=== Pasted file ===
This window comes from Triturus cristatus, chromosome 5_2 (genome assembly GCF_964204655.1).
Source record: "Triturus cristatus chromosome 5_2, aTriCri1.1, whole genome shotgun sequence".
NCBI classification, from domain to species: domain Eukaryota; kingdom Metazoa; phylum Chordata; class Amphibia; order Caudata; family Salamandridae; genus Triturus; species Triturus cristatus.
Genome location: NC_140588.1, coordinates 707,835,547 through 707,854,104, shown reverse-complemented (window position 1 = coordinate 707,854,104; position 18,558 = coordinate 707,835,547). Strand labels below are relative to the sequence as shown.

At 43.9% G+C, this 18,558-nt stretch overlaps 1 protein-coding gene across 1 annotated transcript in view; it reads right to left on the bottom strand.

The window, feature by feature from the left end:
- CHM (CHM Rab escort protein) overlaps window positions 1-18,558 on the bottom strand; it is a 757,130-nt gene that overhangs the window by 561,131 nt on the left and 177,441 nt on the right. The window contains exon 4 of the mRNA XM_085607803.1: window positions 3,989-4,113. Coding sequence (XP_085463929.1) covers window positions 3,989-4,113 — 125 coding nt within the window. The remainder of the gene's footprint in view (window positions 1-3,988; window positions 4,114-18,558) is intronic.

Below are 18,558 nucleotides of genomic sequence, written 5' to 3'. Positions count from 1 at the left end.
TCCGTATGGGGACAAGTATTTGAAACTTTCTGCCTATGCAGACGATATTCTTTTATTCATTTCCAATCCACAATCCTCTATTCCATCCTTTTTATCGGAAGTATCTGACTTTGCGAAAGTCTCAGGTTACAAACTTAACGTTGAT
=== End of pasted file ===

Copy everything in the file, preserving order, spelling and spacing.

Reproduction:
This window comes from Triturus cristatus, chromosome 5_2 (genome assembly GCF_964204655.1).
Source record: "Triturus cristatus chromosome 5_2, aTriCri1.1, whole genome shotgun sequence".
NCBI classification, from domain to species: domain Eukaryota; kingdom Metazoa; phylum Chordata; class Amphibia; order Caudata; family Salamandridae; genus Triturus; species Triturus cristatus.
Genome location: NC_140588.1, coordinates 707,835,547 through 707,854,104, shown reverse-complemented (window position 1 = coordinate 707,854,104; position 18,558 = coordinate 707,835,547). Strand labels below are relative to the sequence as shown.

At 43.9% G+C, this 18,558-nt stretch overlaps 1 protein-coding gene across 1 annotated transcript in view; it reads right to left on the bottom strand.

The window, feature by feature from the left end:
- CHM (CHM Rab escort protein) overlaps window positions 1-18,558 on the bottom strand; it is a 757,130-nt gene that overhangs the window by 561,131 nt on the left and 177,441 nt on the right. The window contains exon 4 of the mRNA XM_085607803.1: window positions 3,989-4,113. Coding sequence (XP_085463929.1) covers window positions 3,989-4,113 — 125 coding nt within the window. The remainder of the gene's footprint in view (window positions 1-3,988; window positions 4,114-18,558) is intronic.

Below are 18,558 nucleotides of genomic sequence, written 5' to 3'. Positions count from 1 at the left end.
TCCGTATGGGGACAAGTATTTGAAACTTTCTGCCTATGCAGACGATATTCTTTTATTCATTTCCAATCCACAATCCTCTATTCCATCCTTTTTATCGGAAGTATCTGACTTTGCGAAAGTCTCAGGTTACAAACTTAACGTTGAT